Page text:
I said I was baffled by why the defense, of all people, would call former Dover school board member William Buckingham to the stand in the case, and here’s why: he was in a no-win situation. He was the one quoted multiple times about wanting to balance out evolution with creationism in Dover’s science classes, but he denied in his deposition that he had ever said such a thing:
School board members Bill Buckingham, Sheila Harkins and Alan Bonsell and Supt. Richard Nilsen have, under oath, either said they have no memory of making the remarks related to creationism or denied making them.
But some residents and former district officials insist the board members made the statements they later denied making…
When attorneys asked Buckingham whether he said at a school board meeting that all he wants is a book that offers balance between what he said are the “Christian view of creationism and evolution,” Buckingham stated, “Never said it.”
But a taped television interview at the time shows Buckingham, the board’s chief proponent of intelligent design, talking about teaching creationism in science class.
So today he takes the witness stand and contradicts his sworn deposition:
A former school board member who denied advocating that creationism be taught alongside evolution in high-school biology classes changed his story Thursday, after lawyers in a federal courtroom played a TV news clip that recorded him making such a comment.
William Buckingham explained the discrepancy by saying that he “misspoke.”…
Buckingham, who led the board’s curriculum committee when it approved the policy a year ago, confirmed Thursday that he said during a June 2004 board meeting that the biology textbook is “laced with Darwinism.” The clip that was shown later in the day came from an interview that he gave to a news crew from WPMT-TV in York later in the month.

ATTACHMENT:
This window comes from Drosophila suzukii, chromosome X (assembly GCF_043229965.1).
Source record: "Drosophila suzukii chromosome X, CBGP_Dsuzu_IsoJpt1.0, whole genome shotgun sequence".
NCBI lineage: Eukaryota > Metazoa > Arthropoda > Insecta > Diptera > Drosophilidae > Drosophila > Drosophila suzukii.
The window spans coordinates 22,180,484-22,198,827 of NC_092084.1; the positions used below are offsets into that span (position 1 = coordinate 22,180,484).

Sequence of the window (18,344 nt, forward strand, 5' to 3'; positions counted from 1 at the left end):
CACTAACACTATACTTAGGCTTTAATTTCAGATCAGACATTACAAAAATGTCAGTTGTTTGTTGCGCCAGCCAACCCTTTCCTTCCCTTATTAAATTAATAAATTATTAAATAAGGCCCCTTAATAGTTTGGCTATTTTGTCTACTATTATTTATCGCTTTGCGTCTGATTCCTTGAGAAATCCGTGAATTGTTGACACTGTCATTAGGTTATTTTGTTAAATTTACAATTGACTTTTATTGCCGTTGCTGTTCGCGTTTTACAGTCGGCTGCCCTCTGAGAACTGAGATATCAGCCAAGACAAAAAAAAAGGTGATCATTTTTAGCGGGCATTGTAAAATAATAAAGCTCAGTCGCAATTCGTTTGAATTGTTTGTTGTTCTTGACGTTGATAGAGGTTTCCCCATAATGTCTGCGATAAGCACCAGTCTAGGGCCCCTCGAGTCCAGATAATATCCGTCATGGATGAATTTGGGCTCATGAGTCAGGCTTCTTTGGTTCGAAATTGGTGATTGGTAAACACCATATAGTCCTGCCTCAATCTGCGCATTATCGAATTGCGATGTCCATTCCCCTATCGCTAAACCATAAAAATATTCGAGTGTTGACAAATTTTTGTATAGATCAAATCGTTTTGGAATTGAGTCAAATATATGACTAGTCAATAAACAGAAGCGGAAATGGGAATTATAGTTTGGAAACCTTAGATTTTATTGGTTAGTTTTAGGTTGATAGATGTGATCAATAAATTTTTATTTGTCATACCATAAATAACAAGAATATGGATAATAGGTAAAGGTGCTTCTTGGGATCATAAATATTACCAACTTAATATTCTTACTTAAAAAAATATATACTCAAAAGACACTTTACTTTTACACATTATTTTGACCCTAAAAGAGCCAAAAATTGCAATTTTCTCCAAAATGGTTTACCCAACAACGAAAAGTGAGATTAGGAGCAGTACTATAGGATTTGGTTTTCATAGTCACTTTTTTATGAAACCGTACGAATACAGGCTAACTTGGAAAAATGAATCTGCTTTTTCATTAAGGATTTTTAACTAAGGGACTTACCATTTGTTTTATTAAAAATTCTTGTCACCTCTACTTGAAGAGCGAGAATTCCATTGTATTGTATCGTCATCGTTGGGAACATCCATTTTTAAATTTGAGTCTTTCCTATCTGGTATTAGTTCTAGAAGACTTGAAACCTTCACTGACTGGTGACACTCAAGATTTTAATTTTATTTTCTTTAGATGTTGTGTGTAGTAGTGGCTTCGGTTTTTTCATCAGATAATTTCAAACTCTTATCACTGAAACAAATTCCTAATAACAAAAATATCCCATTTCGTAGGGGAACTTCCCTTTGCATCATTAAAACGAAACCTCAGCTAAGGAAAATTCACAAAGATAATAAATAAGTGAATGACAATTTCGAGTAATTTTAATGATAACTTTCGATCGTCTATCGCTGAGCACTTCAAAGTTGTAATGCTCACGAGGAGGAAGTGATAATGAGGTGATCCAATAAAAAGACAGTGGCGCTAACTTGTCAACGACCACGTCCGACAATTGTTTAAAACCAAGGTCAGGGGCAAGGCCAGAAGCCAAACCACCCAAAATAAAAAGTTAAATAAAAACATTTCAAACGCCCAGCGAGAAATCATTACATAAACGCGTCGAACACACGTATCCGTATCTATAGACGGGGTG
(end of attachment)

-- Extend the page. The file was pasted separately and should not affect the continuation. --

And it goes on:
“It’s OK to teach Darwin,” he said in the interview, “but you have to balance it with something else, such as creationism.”
Asked to explain by a lawyer for the plaintiffs, Buckingham said he felt “ambushed” by the camera crew as he walked across a parking lot to his car and that he had been consciously trying to avoid mentioning creationism.
“I had it in my mind to make sure not to talk about creationism. I had it on my mind. I was like a deer in the headlights. I misspoke,” he told U.S. District Judge John E. Jones III, who is presiding over the non-jury trial.
Earlier in Thursday’s court session, Buckingham claimed that he had been misquoted in stories from two newspapers that reported his advocating the teaching of creationism to counterbalance the material on evolution.
“It’s just another instance when we would say intelligent design and they would print creationism,” he said.
So let’s see how many different explanations we now have, all given under oath. Concerning the statement that evolution must be “balanced with something else, like creationism”
A. “Never said it.”
B. Okay, I now recall that I did say it, and in fact I now recall exactly what was going through my mind at the moment they asked me that question because my memory apparently gets better over time, not worse.
C. Maybe I didn’t say it, maybe I said “intelligent design” and the reporters replaced it with “creationism”…and never mind that man no the videotape.
On the subject of his statement that the current textbook was “laced with Darwinism””
A. I don’t recall saying that.
B. Oh yeah, I said that.
Do I smell a perjury charge coming? Well, probably not. But I think it’s pretty clear that Mr. Buckingham is not only lying, he’s a really bad liar. I cannot for the life of me understand what the defense attorneys were thinking when they put this guy on the witness stand.
Update: It turns out there’s good reason for my bafflement – Buckingham was not a defense witness but a prosecution witness called out of turn. Apparently for scheduling purposes they could not get him to Pennsylvania to appear during the plaintiff’s case, so they had to interrupt the defense case and call him as a plaintiff’s witness. So that clears up the confusion there. I certainly understand why we called him to the stand.